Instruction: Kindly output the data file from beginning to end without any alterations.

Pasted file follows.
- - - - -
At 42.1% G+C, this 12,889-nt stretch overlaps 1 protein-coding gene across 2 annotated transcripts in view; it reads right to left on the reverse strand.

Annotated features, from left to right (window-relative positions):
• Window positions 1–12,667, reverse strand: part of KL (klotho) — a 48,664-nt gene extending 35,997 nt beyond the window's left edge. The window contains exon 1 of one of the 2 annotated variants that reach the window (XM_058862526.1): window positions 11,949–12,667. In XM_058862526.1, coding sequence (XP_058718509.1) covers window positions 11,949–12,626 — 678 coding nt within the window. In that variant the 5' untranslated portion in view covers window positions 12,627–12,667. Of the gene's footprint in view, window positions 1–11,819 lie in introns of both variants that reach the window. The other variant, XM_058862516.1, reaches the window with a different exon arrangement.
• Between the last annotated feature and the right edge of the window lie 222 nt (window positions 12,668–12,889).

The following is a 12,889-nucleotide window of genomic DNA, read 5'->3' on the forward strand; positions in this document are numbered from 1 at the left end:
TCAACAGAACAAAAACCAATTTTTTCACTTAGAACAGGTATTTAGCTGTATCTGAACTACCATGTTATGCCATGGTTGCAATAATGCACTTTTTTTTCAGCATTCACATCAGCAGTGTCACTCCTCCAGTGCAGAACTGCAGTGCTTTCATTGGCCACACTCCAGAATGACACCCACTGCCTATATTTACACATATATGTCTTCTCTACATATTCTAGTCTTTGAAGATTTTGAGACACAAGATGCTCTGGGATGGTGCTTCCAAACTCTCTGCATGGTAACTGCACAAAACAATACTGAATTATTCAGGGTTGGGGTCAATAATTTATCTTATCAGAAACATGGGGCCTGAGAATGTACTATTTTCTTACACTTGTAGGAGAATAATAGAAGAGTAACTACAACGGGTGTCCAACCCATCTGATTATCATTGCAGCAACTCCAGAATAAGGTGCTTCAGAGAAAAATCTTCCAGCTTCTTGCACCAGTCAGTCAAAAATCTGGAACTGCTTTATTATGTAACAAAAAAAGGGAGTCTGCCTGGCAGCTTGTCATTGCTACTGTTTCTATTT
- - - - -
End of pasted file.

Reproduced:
At 42.1% G+C, this 12,889-nt stretch overlaps 1 protein-coding gene across 2 annotated transcripts in view; it reads right to left on the reverse strand.

Annotated features, from left to right (window-relative positions):
• Window positions 1–12,667, reverse strand: part of KL (klotho) — a 48,664-nt gene extending 35,997 nt beyond the window's left edge. The window contains exon 1 of one of the 2 annotated variants that reach the window (XM_058862526.1): window positions 11,949–12,667. In XM_058862526.1, coding sequence (XP_058718509.1) covers window positions 11,949–12,626 — 678 coding nt within the window. In that variant the 5' untranslated portion in view covers window positions 12,627–12,667. Of the gene's footprint in view, window positions 1–11,819 lie in introns of both variants that reach the window. The other variant, XM_058862516.1, reaches the window with a different exon arrangement.
• Between the last annotated feature and the right edge of the window lie 222 nt (window positions 12,668–12,889).

The following is a 12,889-nucleotide window of genomic DNA, read 5'->3' on the forward strand; positions in this document are numbered from 1 at the left end:
TCAACAGAACAAAAACCAATTTTTTCACTTAGAACAGGTATTTAGCTGTATCTGAACTACCATGTTATGCCATGGTTGCAATAATGCACTTTTTTTTCAGCATTCACATCAGCAGTGTCACTCCTCCAGTGCAGAACTGCAGTGCTTTCATTGGCCACACTCCAGAATGACACCCACTGCCTATATTTACACATATATGTCTTCTCTACATATTCTAGTCTTTGAAGATTTTGAGACACAAGATGCTCTGGGATGGTGCTTCCAAACTCTCTGCATGGTAACTGCACAAAACAATACTGAATTATTCAGGGTTGGGGTCAATAATTTATCTTATCAGAAACATGGGGCCTGAGAATGTACTATTTTCTTACACTTGTAGGAGAATAATAGAAGAGTAACTACAACGGGTGTCCAACCCATCTGATTATCATTGCAGCAACTCCAGAATAAGGTGCTTCAGAGAAAAATCTTCCAGCTTCTTGCACCAGTCAGTCAAAAATCTGGAACTGCTTTATTATGTAACAAAAAAAGGGAGTCTGCCTGGCAGCTTGTCATTGCTACTGTTTCTATTT